Dynamic Equilibrium: The Evolution of Us Attitudes Toward International Criminal Courts and Tribunals
Posted: 20 Jun 2008
Date Written: April 2007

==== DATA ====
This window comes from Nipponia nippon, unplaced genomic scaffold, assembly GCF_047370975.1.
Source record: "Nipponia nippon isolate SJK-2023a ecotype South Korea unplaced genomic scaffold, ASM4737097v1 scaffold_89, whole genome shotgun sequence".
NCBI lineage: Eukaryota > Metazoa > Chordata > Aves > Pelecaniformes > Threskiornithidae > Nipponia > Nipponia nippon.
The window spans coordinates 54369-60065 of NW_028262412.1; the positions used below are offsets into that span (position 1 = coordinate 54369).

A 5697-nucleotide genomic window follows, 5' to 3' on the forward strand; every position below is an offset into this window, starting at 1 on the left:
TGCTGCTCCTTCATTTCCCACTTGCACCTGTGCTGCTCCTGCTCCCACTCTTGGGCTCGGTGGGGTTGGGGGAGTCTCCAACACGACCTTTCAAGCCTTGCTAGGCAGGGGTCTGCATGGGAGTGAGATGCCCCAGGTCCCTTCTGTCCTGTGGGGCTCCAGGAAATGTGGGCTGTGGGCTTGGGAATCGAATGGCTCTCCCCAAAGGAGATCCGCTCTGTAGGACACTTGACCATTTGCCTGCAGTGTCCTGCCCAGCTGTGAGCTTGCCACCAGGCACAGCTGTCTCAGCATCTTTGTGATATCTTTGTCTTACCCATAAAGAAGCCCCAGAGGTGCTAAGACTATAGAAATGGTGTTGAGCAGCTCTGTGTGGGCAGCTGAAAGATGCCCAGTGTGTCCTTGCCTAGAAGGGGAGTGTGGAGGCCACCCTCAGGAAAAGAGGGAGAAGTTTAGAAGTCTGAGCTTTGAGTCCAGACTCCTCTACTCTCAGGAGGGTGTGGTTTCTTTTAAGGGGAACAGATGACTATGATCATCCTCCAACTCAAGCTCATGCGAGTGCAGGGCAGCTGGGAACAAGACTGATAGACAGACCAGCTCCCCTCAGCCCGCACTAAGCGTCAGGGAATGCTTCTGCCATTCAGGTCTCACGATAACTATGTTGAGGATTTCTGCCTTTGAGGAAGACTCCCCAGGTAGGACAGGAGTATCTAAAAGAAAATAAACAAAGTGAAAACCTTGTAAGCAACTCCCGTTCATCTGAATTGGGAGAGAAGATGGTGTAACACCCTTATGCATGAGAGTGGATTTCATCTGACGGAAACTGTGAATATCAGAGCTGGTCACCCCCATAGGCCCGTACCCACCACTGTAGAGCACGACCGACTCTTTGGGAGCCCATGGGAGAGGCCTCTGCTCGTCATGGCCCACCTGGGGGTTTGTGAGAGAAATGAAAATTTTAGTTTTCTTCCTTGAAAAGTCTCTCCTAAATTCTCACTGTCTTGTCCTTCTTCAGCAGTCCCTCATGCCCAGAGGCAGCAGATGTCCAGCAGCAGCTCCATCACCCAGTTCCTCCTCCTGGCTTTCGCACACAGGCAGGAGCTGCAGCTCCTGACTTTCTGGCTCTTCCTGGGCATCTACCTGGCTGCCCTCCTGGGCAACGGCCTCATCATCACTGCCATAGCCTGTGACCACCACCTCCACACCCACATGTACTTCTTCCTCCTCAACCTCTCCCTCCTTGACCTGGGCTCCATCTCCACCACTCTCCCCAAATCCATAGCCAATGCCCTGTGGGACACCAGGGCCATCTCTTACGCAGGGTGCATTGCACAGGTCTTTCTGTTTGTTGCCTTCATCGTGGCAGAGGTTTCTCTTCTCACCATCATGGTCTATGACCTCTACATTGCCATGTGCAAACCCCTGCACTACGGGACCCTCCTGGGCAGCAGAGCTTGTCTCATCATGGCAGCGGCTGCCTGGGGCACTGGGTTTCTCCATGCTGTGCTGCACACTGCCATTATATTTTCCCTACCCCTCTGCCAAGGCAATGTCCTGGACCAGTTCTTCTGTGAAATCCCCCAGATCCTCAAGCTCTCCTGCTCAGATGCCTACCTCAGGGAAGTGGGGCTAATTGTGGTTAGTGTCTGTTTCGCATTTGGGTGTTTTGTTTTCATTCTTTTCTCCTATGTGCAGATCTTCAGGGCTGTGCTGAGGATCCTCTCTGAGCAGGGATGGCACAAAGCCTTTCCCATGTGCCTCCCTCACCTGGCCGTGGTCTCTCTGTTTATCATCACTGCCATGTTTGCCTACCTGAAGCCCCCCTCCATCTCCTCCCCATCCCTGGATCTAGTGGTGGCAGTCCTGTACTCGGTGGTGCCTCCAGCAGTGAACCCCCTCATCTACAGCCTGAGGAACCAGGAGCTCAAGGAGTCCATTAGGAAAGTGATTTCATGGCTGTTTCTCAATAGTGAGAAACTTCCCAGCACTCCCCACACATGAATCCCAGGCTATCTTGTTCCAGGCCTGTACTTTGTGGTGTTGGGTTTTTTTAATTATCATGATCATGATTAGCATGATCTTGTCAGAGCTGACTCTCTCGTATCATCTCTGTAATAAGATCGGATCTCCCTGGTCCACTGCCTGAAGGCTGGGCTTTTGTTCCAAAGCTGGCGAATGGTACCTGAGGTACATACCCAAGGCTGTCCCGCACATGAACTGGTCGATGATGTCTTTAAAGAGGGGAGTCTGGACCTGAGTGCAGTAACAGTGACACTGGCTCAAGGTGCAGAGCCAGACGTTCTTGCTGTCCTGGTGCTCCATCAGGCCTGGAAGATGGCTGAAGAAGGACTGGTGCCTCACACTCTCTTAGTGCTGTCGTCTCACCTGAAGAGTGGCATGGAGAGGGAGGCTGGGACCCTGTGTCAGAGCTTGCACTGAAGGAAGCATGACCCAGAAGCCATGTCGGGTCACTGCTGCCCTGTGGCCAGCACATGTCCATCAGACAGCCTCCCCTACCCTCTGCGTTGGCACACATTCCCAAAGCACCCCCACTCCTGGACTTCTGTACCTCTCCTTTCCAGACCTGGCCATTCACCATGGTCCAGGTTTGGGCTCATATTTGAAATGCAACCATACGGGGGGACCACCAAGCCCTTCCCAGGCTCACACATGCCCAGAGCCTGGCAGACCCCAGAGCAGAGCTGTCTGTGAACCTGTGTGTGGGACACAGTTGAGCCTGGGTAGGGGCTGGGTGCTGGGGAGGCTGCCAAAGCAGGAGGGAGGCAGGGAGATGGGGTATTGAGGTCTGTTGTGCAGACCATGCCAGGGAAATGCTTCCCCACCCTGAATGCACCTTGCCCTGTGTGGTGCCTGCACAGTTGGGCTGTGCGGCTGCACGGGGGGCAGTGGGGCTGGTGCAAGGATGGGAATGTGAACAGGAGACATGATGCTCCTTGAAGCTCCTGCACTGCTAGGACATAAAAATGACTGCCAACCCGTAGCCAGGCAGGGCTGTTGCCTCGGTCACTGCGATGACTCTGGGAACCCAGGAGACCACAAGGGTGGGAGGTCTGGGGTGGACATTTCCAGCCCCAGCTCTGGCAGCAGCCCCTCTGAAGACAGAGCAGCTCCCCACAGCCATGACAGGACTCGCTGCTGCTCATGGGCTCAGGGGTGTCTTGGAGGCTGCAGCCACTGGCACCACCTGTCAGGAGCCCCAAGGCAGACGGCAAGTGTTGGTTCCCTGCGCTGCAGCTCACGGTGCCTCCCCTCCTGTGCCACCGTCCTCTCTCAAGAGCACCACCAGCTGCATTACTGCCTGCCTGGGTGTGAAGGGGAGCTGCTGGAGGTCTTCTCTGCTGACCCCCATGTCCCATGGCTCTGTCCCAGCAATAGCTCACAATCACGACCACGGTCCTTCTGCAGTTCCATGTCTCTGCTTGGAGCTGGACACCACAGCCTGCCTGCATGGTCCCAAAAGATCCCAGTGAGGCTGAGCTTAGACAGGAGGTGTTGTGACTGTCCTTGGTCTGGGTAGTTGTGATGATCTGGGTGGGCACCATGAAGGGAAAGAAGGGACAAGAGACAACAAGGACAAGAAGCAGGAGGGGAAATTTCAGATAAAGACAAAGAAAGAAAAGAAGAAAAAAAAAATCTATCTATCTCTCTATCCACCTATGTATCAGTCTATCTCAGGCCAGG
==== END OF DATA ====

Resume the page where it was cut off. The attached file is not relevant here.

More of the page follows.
This article examines the seemingly dynamic relationship between the United States and international criminal courts. Its scope is limited to a description of the attitude of the US government toward international criminal courts and tribunals, both at present and historically, and how that attitude has evolved. The article surveys US attitudes toward all of the major international criminal courts created or proposed over the past century. The US attitude is influenced by a range of factors, including such variables as ideological leanings of those in power and the strength of certain personalities (proponents or opponents). The impact of such variables tends to be moderated over time. The survey also reveals certain consistent themes underlying US attitudes toward international criminal courts. One consistent element would appear to be the (un)likelihood of prosecution of US nationals. The US has tended to support international criminal courts where the US government has (or is perceived by US officials to have) a significant degree of control over the court, or where the possibility of prosecution of US nationals is either expressly precluded or otherwise remote. If the US is assured that US nationals will not be prosecuted (or, at least, not without its consent), it will engage in a balancing of interests to determine its level of support or opposition. Ideological leanings will of course colour this balancing of interests and at times define some of those interests. To the extent that an administration's ideological strain in favour of accountability is stronger than its ideological strain opposed to the creation of international authority, the prospect of US support of a given international criminal court increases.
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